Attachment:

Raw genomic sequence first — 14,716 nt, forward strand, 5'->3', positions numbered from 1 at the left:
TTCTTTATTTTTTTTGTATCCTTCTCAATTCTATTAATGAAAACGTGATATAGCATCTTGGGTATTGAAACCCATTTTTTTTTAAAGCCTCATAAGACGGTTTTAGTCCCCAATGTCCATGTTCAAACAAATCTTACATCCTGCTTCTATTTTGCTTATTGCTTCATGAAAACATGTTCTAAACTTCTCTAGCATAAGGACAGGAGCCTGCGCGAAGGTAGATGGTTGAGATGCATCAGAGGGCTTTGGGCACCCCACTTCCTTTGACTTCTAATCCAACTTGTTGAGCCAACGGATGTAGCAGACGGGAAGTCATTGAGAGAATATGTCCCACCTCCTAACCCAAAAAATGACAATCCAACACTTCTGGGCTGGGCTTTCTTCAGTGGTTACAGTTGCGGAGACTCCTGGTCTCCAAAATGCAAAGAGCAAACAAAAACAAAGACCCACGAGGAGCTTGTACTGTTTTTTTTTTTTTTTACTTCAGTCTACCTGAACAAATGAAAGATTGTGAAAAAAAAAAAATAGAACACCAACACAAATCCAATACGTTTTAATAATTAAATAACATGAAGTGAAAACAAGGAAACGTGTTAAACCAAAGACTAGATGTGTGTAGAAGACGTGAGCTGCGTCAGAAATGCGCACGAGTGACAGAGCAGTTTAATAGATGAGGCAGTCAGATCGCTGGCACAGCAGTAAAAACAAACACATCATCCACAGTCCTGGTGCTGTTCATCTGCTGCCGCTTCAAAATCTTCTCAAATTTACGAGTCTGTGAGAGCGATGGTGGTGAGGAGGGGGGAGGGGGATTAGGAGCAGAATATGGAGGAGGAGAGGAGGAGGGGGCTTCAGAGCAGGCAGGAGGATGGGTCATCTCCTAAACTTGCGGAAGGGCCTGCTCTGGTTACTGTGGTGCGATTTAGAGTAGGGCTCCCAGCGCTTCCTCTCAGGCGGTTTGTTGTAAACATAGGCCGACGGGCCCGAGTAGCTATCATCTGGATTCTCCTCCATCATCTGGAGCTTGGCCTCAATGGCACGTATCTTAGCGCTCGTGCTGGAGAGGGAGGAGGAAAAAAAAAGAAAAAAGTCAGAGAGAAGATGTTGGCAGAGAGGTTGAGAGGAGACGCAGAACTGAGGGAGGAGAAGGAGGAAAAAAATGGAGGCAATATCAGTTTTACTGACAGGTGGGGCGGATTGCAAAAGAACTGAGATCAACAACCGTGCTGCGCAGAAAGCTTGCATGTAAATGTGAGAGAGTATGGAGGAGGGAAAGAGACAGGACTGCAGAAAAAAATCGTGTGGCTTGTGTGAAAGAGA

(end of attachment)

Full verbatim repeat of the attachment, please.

Raw genomic sequence first — 14,716 nt, forward strand, 5'->3', positions numbered from 1 at the left:
TTCTTTATTTTTTTTGTATCCTTCTCAATTCTATTAATGAAAACGTGATATAGCATCTTGGGTATTGAAACCCATTTTTTTTTAAAGCCTCATAAGACGGTTTTAGTCCCCAATGTCCATGTTCAAACAAATCTTACATCCTGCTTCTATTTTGCTTATTGCTTCATGAAAACATGTTCTAAACTTCTCTAGCATAAGGACAGGAGCCTGCGCGAAGGTAGATGGTTGAGATGCATCAGAGGGCTTTGGGCACCCCACTTCCTTTGACTTCTAATCCAACTTGTTGAGCCAACGGATGTAGCAGACGGGAAGTCATTGAGAGAATATGTCCCACCTCCTAACCCAAAAAATGACAATCCAACACTTCTGGGCTGGGCTTTCTTCAGTGGTTACAGTTGCGGAGACTCCTGGTCTCCAAAATGCAAAGAGCAAACAAAAACAAAGACCCACGAGGAGCTTGTACTGTTTTTTTTTTTTTTTACTTCAGTCTACCTGAACAAATGAAAGATTGTGAAAAAAAAAAAATAGAACACCAACACAAATCCAATACGTTTTAATAATTAAATAACATGAAGTGAAAACAAGGAAACGTGTTAAACCAAAGACTAGATGTGTGTAGAAGACGTGAGCTGCGTCAGAAATGCGCACGAGTGACAGAGCAGTTTAATAGATGAGGCAGTCAGATCGCTGGCACAGCAGTAAAAACAAACACATCATCCACAGTCCTGGTGCTGTTCATCTGCTGCCGCTTCAAAATCTTCTCAAATTTACGAGTCTGTGAGAGCGATGGTGGTGAGGAGGGGGGAGGGGGATTAGGAGCAGAATATGGAGGAGGAGAGGAGGAGGGGGCTTCAGAGCAGGCAGGAGGATGGGTCATCTCCTAAACTTGCGGAAGGGCCTGCTCTGGTTACTGTGGTGCGATTTAGAGTAGGGCTCCCAGCGCTTCCTCTCAGGCGGTTTGTTGTAAACATAGGCCGACGGGCCCGAGTAGCTATCATCTGGATTCTCCTCCATCATCTGGAGCTTGGCCTCAATGGCACGTATCTTAGCGCTCGTGCTGGAGAGGGAGGAGGAAAAAAAAAGAAAAAAGTCAGAGAGAAGATGTTGGCAGAGAGGTTGAGAGGAGACGCAGAACTGAGGGAGGAGAAGGAGGAAAAAAATGGAGGCAATATCAGTTTTACTGACAGGTGGGGCGGATTGCAAAAGAACTGAGATCAACAACCGTGCTGCGCAGAAAGCTTGCATGTAAATGTGAGAGAGTATGGAGGAGGGAAAGAGACAGGACTGCAGAAAAAAATCGTGTGGCTTGTGTGAAAGAGA